This weekend I ran into Vincent Pastore, aka Salvatore, "Big Pussy" Bonpensiero and Tony Lip (Carmine Lupertazzi) from the HBO show The Sopranos. Vincent Pastore was one of the characters in Tony Soprano's inner circle. Throughout the show, these characters seemed to be constantly eating spaghetti and other mouthwatering Italian foods.
We both just happened to be signing our books in NYC. We crossed paths at Arthur Ave in the Bronx. One would think Shut Up and Eat (an Italian cookbook by the Italian American actors from The Sopranos) and 50 Ways to Soothe Yourself Without Food might be rivals, enemies even. But, having flipped through the cookbook, there are actually more similarities than differences. And, there is quite a bit of overlap in our reading audience. Those who love Italian food often need to find ways to enjoy comfort foods in mindful portions rather than using good foods to be comforting, which puts you at risk for overeating.
Perhaps 50 Ways to Soothe Yourself Without Food could be a useful book as Vincent Pastore whisks off to his next TV project. Maybe another reality TV show? Pastore lost approximately 29 lbs in the fourth season of Celebrity Fit Club. Hanging out at Arthur Ave., as he did for the majority of the day, isn't easy for anyone who enjoys to eat. Arthur Ave. in the Bronx is lined with bakeries filled with cannolis and crusty bread, homemade pastas and gallons of olive oil. Try out the Arthur Ave Cafe for homemade food and, if you are lucky, an a cappella song from the owner's mother. You will feel that you are being virtually transported into the cookbook.
Here are observations of the mindful eating overlaps between Shut Up and Eat and 50 Ways to Soothe Yourself Without Food.
1) In Italian cooking, "fast food" does not include McDonalds or Taco Bell. According to Italian cooks, it's common to make a pot of sauce with several pounds of lean meat, cook it slowly and freeze it. When you want dinner, pull out a portion, and microwave. Voila. Food in only a few moments. This jives with mindful eating. Planning ahead can help you make good, healthy food fit conveniently into your life.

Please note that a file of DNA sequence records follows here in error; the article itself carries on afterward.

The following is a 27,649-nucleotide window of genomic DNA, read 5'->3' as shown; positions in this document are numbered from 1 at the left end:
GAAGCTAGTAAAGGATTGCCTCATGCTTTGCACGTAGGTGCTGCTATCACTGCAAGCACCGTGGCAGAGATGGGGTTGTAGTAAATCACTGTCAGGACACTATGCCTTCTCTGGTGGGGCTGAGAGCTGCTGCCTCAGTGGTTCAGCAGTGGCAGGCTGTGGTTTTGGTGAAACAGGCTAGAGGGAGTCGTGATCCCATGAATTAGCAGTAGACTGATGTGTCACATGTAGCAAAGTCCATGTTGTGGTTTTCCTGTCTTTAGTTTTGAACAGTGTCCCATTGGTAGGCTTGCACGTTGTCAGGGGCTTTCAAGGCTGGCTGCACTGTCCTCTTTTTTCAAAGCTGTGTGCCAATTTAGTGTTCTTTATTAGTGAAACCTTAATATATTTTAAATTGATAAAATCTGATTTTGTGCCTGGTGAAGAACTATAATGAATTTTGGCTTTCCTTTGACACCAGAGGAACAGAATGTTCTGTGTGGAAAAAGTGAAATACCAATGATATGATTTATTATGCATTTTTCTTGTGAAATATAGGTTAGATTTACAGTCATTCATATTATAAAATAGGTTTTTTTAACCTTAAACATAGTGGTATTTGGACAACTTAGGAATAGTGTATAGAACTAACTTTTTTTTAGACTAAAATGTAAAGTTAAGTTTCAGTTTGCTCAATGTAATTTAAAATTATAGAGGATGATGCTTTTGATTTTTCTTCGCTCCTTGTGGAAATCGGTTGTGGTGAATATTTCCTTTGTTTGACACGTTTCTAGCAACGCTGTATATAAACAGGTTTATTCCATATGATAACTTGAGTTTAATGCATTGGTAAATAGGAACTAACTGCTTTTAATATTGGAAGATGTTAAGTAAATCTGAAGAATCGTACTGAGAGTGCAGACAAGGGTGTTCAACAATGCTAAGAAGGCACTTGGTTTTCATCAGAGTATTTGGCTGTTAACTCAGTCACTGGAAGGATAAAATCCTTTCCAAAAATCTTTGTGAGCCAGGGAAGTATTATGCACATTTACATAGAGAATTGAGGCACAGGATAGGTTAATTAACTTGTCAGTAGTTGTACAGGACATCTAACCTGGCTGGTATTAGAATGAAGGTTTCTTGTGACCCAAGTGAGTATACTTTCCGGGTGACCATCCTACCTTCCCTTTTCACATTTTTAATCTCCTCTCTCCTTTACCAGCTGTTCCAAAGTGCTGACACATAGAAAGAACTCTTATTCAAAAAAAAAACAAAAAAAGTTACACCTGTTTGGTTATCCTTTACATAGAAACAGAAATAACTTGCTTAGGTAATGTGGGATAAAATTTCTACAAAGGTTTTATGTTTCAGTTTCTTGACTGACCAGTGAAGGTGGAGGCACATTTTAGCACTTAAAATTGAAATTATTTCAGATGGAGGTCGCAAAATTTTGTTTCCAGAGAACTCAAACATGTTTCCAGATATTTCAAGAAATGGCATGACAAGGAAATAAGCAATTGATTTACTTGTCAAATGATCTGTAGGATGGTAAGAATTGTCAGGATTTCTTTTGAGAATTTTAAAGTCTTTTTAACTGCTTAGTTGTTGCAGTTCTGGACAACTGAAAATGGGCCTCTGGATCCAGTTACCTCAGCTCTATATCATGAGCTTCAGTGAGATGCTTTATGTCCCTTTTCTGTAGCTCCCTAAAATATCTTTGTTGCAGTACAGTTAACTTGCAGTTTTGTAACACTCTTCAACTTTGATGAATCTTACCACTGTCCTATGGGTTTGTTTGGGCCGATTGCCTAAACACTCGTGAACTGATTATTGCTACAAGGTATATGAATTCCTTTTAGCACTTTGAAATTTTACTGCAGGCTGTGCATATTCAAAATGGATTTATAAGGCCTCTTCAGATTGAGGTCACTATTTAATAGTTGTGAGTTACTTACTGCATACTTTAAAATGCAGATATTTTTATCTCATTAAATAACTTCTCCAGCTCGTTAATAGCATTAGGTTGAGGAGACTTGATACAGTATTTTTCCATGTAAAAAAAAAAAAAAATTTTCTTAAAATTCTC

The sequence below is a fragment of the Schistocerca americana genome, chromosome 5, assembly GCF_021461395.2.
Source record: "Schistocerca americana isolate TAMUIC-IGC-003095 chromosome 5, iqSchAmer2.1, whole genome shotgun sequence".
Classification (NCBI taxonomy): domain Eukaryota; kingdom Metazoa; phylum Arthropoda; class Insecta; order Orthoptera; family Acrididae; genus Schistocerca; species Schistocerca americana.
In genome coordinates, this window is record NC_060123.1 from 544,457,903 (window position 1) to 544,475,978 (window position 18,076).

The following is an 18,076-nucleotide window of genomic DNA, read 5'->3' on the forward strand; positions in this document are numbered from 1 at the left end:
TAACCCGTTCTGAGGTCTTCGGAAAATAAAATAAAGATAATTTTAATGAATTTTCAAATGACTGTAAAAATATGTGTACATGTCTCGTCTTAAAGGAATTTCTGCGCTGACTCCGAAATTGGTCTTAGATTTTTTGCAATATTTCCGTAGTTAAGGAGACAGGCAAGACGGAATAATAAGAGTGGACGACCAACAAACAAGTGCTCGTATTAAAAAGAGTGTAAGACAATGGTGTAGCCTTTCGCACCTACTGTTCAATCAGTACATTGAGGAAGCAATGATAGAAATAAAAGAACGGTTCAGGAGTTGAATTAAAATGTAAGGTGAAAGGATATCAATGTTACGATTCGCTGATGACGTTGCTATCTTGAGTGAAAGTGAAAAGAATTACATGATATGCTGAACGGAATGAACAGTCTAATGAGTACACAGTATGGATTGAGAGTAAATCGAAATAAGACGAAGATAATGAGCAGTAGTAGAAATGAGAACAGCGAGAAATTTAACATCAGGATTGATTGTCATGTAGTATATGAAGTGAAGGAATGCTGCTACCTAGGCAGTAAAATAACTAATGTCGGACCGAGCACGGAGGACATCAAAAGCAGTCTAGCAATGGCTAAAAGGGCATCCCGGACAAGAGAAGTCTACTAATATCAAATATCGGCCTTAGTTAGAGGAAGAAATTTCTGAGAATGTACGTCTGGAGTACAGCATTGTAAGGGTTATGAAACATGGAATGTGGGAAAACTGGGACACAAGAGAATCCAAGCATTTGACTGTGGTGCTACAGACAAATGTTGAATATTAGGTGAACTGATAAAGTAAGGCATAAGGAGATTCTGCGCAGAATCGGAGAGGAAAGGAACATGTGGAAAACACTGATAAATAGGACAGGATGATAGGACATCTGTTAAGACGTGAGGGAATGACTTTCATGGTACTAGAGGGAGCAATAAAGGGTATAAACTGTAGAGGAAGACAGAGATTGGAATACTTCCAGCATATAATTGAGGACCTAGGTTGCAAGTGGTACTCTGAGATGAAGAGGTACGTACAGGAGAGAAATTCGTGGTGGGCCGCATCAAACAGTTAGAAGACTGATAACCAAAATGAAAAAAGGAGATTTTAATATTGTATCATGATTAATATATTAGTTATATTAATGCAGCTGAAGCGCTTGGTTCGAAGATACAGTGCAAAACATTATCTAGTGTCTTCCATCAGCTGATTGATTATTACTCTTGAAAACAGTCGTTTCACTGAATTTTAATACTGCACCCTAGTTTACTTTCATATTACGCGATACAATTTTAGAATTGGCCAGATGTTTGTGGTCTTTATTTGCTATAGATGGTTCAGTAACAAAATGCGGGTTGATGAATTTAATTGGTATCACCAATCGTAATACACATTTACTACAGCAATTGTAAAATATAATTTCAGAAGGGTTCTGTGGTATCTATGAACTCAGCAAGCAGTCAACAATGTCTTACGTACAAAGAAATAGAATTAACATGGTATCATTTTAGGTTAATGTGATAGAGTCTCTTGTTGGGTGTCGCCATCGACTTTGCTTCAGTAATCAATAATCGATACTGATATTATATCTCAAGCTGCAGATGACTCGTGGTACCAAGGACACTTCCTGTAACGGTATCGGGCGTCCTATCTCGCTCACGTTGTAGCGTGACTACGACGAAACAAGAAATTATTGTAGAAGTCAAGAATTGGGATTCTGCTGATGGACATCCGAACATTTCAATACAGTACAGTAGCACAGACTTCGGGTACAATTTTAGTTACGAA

2) Food and feelings are intertwined. Each of the recipes in this cookbook are accompanied by a personal story. The actors vividly describe the scents and emotions connected with their home and caregivers. It's no surprise that we turn to food in our most vulnerable moments. Who wouldn't be tempted to transport yourself for a millisecond back to the feelings associated with your childhood? Reading this cookbook reemphasizes why we so easily get caught in using food to manage feelings.
3). Mindful shopping. The actors' families often bought fresh ingredients from the market daily instead of a weekly grocery trip. The ingredients were fresh and they only bought exactly what they needed, no impulse buying. Eating mindfully begins with mindful shopping. Keeping healthy foods handy makes healthy eating one step easier. Thankfully, vegetable markets are popping up all over the country reviving this tradition to some degree.
If you love food, Italian food, or any other kind, rest assured that I am not suggesting cutting these traditional foods out of your life. Instead, learning to eat good food mindfully and finding healthy ways to calm yourself without food can help prevent you from overeating. It's worth the effort to preserve the memories and emotions associated with traditional foods. When you overeat foods you love, the good vibes get transformed into guilt and regret.
Who would have thought Dr. Albers and The Sopranos would have anything in common? Apparently, we both know quite a lot about comfort food and comforting yourself with food.
Eat, Drink & Be Mindful. www.eatingmindfully.com